A New Jersey doctor running an illegal prescription opioid drug ring with a motorcycle gang had a member hire someone to kill his wife after she threatened to expose the scheme while trying to force him to agree to a divorce, authorities said on Tuesday (US time).
James Kauffman and a member of the Pagans Outlaw Motorcycle Gang were charged in the May 2012 shooting death of April Kauffman.
Another six people connected to the gang were charged with racketeering in the drug ring that prosecutors said continued until last June, when Kauffman was arrested at his office while brandishing a gun.
Kauffman "was intent to have her killed, as opposed to losing his 'financial empire'," Atlantic County Prosecutor Damon Tyner said at a news conference on Tuesday.
Ferdinand Augello, the alleged Pagan charged with finding someone to kill Kauffman, was also charged on Tuesday with trying to have James Kauffman killed.
Ed Jacobs, an attorney for Kauffman, told Philly.com that he has long maintained his innocence and denies any involvement in his wife's homicide. It wasn't immediately known if Augello or any of the other defendants had lawyers to represent them.
Kimberly Pack, April Kauffman's daughter who had long alleged that her stepfather killed her mother, told reporters Tuesday that her death "forever changed my life."
Pack had earlier fought a legal battle against her stepfather sparked by his attempts to claim April Kauffman's two life insurance policies.
His claim was turned down because prosecutors couldn't provide a letter saying he wasn't considered a suspect.
"I have been waiting patiently for justice, and today I was lucky enough to be granted justice," Pack said. "I think for the first time, today I can actually breathe."
April Kauffman was a local businesswoman who hosted weekly talk shows and advocated for military veterans. She had received a governor's award for outstanding community service a few days before her death.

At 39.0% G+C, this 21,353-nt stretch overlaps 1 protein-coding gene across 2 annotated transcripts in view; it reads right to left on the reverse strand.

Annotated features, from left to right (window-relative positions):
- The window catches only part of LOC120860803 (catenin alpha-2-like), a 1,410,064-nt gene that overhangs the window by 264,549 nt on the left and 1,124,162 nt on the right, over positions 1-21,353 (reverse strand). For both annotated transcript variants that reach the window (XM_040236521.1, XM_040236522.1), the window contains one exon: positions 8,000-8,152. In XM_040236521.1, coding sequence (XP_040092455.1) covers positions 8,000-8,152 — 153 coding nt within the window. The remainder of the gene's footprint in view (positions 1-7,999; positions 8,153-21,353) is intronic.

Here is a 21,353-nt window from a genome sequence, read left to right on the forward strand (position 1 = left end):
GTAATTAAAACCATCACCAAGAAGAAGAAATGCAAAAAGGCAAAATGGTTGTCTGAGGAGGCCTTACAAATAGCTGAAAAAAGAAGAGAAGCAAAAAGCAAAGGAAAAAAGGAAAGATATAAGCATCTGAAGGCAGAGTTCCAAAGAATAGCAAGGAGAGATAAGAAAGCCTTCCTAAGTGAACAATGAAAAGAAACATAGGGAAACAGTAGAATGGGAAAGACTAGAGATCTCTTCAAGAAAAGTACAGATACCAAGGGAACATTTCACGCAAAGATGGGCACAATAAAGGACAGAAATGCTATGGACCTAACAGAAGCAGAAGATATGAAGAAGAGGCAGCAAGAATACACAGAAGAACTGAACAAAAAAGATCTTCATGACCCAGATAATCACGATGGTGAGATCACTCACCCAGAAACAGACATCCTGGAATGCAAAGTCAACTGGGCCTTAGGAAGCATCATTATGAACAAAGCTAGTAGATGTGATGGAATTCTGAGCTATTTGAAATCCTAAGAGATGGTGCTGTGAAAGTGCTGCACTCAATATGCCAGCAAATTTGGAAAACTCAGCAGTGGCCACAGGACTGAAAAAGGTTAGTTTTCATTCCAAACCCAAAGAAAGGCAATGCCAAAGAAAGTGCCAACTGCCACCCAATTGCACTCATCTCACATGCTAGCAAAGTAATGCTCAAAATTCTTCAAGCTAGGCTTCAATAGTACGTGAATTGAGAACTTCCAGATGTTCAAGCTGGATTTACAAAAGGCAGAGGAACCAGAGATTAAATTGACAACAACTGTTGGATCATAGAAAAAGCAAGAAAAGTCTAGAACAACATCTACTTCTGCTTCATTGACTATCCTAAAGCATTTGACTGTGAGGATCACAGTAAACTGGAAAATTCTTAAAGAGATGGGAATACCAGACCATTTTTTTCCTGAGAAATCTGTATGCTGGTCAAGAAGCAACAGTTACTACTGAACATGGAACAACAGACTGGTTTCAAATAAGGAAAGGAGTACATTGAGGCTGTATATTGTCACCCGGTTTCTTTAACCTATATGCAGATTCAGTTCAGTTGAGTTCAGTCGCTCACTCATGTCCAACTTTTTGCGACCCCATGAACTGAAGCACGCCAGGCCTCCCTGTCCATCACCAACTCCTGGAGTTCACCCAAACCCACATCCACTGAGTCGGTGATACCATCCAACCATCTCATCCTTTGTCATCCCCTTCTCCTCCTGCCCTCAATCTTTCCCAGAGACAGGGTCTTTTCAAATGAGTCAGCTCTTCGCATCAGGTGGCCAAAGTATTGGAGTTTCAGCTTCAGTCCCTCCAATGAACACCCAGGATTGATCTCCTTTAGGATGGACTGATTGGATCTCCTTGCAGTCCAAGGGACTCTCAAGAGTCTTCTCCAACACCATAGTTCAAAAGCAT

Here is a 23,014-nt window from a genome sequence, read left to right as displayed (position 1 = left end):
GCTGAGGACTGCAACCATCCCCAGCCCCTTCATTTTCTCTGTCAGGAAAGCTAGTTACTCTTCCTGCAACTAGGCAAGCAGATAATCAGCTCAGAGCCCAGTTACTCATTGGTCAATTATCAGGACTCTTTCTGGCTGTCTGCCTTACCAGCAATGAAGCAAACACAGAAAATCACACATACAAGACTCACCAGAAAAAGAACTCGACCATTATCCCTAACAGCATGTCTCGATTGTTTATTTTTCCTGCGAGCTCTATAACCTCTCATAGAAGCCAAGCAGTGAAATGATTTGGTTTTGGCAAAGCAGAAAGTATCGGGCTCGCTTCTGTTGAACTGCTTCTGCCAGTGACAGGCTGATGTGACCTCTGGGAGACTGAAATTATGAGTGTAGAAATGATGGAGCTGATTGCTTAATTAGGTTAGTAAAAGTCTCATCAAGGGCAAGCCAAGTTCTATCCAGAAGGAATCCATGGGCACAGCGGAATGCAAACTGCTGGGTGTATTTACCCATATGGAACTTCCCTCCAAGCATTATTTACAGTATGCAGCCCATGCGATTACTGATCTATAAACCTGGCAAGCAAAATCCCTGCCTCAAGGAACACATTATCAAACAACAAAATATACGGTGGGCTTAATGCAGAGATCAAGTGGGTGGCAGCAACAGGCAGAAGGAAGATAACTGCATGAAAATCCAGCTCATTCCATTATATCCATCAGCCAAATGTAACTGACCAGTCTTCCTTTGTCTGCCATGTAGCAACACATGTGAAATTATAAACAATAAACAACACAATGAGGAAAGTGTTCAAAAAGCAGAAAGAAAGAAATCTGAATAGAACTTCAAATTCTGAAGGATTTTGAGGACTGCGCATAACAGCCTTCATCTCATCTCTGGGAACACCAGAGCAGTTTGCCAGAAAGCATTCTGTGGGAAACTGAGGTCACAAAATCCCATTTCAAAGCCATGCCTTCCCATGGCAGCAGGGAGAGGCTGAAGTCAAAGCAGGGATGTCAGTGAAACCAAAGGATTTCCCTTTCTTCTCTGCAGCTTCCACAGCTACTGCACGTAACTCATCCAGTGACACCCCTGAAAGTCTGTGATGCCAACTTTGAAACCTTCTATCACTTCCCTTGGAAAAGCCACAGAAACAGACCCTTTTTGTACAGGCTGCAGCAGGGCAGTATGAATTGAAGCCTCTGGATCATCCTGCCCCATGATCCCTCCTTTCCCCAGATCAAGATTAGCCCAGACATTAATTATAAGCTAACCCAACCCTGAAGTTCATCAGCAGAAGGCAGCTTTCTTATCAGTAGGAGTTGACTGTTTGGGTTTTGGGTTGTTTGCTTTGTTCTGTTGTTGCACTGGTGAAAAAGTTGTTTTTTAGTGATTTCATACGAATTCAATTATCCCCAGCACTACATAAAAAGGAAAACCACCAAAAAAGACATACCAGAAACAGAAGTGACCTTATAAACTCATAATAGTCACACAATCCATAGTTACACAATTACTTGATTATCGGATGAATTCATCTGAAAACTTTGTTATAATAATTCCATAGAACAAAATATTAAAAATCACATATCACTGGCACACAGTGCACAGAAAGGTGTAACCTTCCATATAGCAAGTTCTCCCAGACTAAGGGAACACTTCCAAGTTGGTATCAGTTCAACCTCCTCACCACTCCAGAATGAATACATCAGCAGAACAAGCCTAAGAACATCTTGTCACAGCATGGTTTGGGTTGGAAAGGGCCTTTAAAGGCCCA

Prosecutors said that James Kauffman gave free prescriptions to people sent by Augello and that Augello would receive US$1000 per script or a number of pills after the script was filled. Those that received them either used the drugs or sold them.
In the summer of 2011, April Kauffman wanted a divorce and after James Kauffman objected she threatened to expose the drug ring, Tyner said.
Tyner said that Kauffman told Augello about his wife's threats and solicited him to have her killed. After about a year, a man who agreed to do it —Francis Mullholland — was driven to the home, where the doors were left open, and given a gun.
April Kauffman, 47, was shot twice and her body was found by a handyman.
Tyner said Mullholland, who said he got about US$20,000 in cash, was later found dead of a drug overdose.
Mullholland was originally identified as a cousin of a member of the motorcycle gang, but a spokeswoman for the prosecutor's office later said that was incorrect.
She declined to release more details about him, including whether he was involved with the gang.
Charged with racketeering in the drug ring were Joseph Mulholland, Augello's ex-wife, Beverly, Glenn Seeler, Paul Pagano, Tabitha Chapman and Cheryl Pizza. It wasn't known if they had attorneys. Augello and Kauffman were also charged with racketeering.
Prosecutors said the drug empire continued until June when Kauffman was arrested on weapons charges at his Egg Harbor Township office.
Authorities said he brandished a handgun as agents executed a search warrant and said "I'm not going to jail for this!" A hostage negotiator persuaded him to surrender.
Kauffman's license was suspended after his June arrest.